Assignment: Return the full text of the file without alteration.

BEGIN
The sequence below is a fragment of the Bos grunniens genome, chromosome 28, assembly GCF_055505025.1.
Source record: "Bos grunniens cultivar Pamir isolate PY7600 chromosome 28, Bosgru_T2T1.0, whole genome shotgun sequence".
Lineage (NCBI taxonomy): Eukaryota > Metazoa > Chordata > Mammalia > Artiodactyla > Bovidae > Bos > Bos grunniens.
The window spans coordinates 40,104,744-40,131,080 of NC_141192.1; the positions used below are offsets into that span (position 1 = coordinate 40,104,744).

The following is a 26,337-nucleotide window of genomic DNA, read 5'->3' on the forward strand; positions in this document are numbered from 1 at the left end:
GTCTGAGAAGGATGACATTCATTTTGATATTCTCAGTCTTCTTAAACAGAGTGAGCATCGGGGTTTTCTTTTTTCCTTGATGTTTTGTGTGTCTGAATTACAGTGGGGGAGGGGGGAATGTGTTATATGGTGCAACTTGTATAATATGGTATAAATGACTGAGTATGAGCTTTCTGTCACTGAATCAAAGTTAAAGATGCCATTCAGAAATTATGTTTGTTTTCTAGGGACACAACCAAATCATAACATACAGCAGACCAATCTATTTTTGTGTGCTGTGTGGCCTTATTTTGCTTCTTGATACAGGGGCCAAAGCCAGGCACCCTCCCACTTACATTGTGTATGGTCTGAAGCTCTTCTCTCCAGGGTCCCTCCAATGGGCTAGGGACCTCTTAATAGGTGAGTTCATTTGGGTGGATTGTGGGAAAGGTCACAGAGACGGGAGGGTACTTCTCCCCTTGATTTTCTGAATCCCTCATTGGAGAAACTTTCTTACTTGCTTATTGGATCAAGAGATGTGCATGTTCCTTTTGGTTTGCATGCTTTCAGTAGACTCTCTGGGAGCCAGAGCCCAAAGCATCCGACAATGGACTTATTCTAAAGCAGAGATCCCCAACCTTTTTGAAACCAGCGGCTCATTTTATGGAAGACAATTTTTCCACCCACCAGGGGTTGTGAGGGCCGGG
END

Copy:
The sequence below is a fragment of the Bos grunniens genome, chromosome 28, assembly GCF_055505025.1.
Source record: "Bos grunniens cultivar Pamir isolate PY7600 chromosome 28, Bosgru_T2T1.0, whole genome shotgun sequence".
Lineage (NCBI taxonomy): Eukaryota > Metazoa > Chordata > Mammalia > Artiodactyla > Bovidae > Bos > Bos grunniens.
The window spans coordinates 40,104,744-40,131,080 of NC_141192.1; the positions used below are offsets into that span (position 1 = coordinate 40,104,744).

The following is a 26,337-nucleotide window of genomic DNA, read 5'->3' on the forward strand; positions in this document are numbered from 1 at the left end:
GTCTGAGAAGGATGACATTCATTTTGATATTCTCAGTCTTCTTAAACAGAGTGAGCATCGGGGTTTTCTTTTTTCCTTGATGTTTTGTGTGTCTGAATTACAGTGGGGGAGGGGGGAATGTGTTATATGGTGCAACTTGTATAATATGGTATAAATGACTGAGTATGAGCTTTCTGTCACTGAATCAAAGTTAAAGATGCCATTCAGAAATTATGTTTGTTTTCTAGGGACACAACCAAATCATAACATACAGCAGACCAATCTATTTTTGTGTGCTGTGTGGCCTTATTTTGCTTCTTGATACAGGGGCCAAAGCCAGGCACCCTCCCACTTACATTGTGTATGGTCTGAAGCTCTTCTCTCCAGGGTCCCTCCAATGGGCTAGGGACCTCTTAATAGGTGAGTTCATTTGGGTGGATTGTGGGAAAGGTCACAGAGACGGGAGGGTACTTCTCCCCTTGATTTTCTGAATCCCTCATTGGAGAAACTTTCTTACTTGCTTATTGGATCAAGAGATGTGCATGTTCCTTTTGGTTTGCATGCTTTCAGTAGACTCTCTGGGAGCCAGAGCCCAAAGCATCCGACAATGGACTTATTCTAAAGCAGAGATCCCCAACCTTTTTGAAACCAGCGGCTCATTTTATGGAAGACAATTTTTCCACCCACCAGGGGTTGTGAGGGCCGGG